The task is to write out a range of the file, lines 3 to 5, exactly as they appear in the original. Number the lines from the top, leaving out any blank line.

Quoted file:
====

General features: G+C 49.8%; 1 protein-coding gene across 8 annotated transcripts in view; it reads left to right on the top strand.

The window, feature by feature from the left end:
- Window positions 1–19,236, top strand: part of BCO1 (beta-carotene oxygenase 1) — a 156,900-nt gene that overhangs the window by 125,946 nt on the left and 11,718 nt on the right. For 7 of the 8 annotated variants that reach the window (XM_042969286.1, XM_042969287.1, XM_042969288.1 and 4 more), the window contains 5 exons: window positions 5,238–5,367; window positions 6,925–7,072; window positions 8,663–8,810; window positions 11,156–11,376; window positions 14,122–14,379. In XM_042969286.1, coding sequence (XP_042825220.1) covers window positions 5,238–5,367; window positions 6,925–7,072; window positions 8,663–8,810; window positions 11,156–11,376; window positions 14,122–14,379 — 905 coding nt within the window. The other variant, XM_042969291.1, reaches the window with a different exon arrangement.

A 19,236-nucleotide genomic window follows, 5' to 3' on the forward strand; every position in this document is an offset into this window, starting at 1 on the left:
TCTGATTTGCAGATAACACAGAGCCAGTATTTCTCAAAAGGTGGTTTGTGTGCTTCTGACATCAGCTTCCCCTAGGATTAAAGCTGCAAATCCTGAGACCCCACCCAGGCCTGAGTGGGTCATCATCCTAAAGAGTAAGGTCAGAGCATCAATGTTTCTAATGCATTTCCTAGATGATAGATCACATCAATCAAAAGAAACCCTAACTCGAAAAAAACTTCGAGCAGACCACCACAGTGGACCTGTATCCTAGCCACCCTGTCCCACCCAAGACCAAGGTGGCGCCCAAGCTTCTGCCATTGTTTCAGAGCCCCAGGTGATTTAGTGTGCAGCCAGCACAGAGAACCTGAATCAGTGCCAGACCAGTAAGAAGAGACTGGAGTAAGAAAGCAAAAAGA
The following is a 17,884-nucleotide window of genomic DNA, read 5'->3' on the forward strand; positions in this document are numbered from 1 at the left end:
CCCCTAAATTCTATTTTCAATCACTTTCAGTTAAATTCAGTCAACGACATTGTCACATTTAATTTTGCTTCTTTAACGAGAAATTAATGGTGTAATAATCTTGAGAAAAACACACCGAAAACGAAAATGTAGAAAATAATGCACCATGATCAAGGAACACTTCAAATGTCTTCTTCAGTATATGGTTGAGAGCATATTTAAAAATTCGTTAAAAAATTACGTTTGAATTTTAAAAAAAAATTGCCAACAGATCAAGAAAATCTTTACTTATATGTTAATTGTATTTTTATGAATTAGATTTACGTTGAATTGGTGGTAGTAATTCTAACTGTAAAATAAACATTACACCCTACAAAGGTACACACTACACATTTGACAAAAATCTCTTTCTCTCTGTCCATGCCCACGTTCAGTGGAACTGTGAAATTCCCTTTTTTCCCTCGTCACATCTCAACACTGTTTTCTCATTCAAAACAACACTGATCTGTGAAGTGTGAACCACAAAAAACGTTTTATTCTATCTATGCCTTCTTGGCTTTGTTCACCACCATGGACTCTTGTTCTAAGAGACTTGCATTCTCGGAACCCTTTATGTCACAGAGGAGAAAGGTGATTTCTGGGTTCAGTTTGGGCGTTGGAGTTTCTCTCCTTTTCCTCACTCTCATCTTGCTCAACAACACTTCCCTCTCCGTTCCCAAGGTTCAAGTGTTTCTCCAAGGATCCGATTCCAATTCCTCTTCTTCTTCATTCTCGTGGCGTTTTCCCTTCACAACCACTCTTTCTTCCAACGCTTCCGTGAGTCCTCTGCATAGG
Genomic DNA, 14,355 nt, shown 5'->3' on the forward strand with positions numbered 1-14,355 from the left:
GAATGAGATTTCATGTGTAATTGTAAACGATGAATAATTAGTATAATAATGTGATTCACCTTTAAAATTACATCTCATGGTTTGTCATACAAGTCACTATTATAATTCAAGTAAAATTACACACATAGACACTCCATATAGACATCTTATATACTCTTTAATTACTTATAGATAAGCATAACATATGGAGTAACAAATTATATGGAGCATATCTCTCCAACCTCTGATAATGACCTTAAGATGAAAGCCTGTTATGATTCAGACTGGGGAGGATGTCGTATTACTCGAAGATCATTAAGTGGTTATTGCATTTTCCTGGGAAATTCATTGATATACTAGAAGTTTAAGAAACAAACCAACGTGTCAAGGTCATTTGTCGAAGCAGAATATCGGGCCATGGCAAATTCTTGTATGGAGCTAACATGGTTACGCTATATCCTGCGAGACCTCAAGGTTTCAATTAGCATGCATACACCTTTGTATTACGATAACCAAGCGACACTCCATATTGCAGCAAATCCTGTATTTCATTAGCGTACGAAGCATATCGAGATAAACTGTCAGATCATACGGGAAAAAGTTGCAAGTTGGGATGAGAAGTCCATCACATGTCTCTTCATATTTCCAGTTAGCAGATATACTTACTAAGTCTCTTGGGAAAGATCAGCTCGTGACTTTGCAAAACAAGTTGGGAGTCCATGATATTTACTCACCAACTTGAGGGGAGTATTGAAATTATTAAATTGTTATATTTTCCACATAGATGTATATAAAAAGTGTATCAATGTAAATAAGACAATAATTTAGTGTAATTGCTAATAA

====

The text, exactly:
- Window positions 1–19,236, top strand: part of BCO1 (beta-carotene oxygenase 1) — a 156,900-nt gene that overhangs the window by 125,946 nt on the left and 11,718 nt on the right. For 7 of the 8 annotated variants that reach the window (XM_042969286.1, XM_042969287.1, XM_042969288.1 and 4 more), the window contains 5 exons: window positions 5,238–5,367; window positions 6,925–7,072; window positions 8,663–8,810; window positions 11,156–11,376; window positions 14,122–14,379. In XM_042969286.1, coding sequence (XP_042825220.1) covers window positions 5,238–5,367; window positions 6,925–7,072; window positions 8,663–8,810; window positions 11,156–11,376; window positions 14,122–14,379 — 905 coding nt within the window. The other variant, XM_042969291.1, reaches the window with a different exon arrangement.

A 19,236-nucleotide genomic window follows, 5' to 3' on the forward strand; every position in this document is an offset into this window, starting at 1 on the left:
TCTGATTTGCAGATAACACAGAGCCAGTATTTCTCAAAAGGTGGTTTGTGTGCTTCTGACATCAGCTTCCCCTAGGATTAAAGCTGCAAATCCTGAGACCCCACCCAGGCCTGAGTGGGTCATCATCCTAAAGAGTAAGGTCAGAGCATCAATGTTTCTAATGCATTTCCTAGATGATAGATCACATCAATCAAAAGAAACCCTAACTCGAAAAAAACTTCGAGCAGACCACCACAGTGGACCTGTATCCTAGCCACCCTGTCCCACCCAAGACCAAGGTGGCGCCCAAGCTTCTGCCATTGTTTCAGAGCCCCAGGTGATTTAGTGTGCAGCCAGCACAGAGAACCTGAATCAGTGCCAGACCAGTAAGAAGAGACTGGAGTAAGAAAGCAAAAAGA